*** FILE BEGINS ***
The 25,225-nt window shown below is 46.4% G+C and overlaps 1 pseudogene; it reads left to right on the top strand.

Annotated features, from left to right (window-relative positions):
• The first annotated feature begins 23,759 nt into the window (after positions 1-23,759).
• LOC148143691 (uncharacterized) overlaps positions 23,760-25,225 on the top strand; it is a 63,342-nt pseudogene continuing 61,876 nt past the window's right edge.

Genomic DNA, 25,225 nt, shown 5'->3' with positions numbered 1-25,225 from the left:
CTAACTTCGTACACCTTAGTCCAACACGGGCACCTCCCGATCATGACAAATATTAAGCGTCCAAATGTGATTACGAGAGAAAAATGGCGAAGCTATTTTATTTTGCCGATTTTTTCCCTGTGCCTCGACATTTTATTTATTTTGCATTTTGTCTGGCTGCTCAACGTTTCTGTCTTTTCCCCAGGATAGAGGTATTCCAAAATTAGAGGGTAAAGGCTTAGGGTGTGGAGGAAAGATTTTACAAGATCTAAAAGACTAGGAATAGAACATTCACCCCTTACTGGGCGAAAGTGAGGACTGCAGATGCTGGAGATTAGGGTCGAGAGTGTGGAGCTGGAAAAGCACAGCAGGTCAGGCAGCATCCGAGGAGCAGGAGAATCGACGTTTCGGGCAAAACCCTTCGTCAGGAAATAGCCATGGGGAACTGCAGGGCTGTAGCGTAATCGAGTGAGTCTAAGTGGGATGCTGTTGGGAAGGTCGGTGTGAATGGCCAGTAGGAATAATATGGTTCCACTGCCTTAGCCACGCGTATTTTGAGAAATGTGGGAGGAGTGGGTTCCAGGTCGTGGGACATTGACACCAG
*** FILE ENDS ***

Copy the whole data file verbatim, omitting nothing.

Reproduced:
The 25,225-nt window shown below is 46.4% G+C and overlaps 1 pseudogene; it reads left to right on the top strand.

Annotated features, from left to right (window-relative positions):
• The first annotated feature begins 23,759 nt into the window (after positions 1-23,759).
• LOC148143691 (uncharacterized) overlaps positions 23,760-25,225 on the top strand; it is a 63,342-nt pseudogene continuing 61,876 nt past the window's right edge.

Genomic DNA, 25,225 nt, shown 5'->3' with positions numbered 1-25,225 from the left:
CTAACTTCGTACACCTTAGTCCAACACGGGCACCTCCCGATCATGACAAATATTAAGCGTCCAAATGTGATTACGAGAGAAAAATGGCGAAGCTATTTTATTTTGCCGATTTTTTCCCTGTGCCTCGACATTTTATTTATTTTGCATTTTGTCTGGCTGCTCAACGTTTCTGTCTTTTCCCCAGGATAGAGGTATTCCAAAATTAGAGGGTAAAGGCTTAGGGTGTGGAGGAAAGATTTTACAAGATCTAAAAGACTAGGAATAGAACATTCACCCCTTACTGGGCGAAAGTGAGGACTGCAGATGCTGGAGATTAGGGTCGAGAGTGTGGAGCTGGAAAAGCACAGCAGGTCAGGCAGCATCCGAGGAGCAGGAGAATCGACGTTTCGGGCAAAACCCTTCGTCAGGAAATAGCCATGGGGAACTGCAGGGCTGTAGCGTAATCGAGTGAGTCTAAGTGGGATGCTGTTGGGAAGGTCGGTGTGAATGGCCAGTAGGAATAATATGGTTCCACTGCCTTAGCCACGCGTATTTTGAGAAATGTGGGAGGAGTGGGTTCCAGGTCGTGGGACATTGACACCAG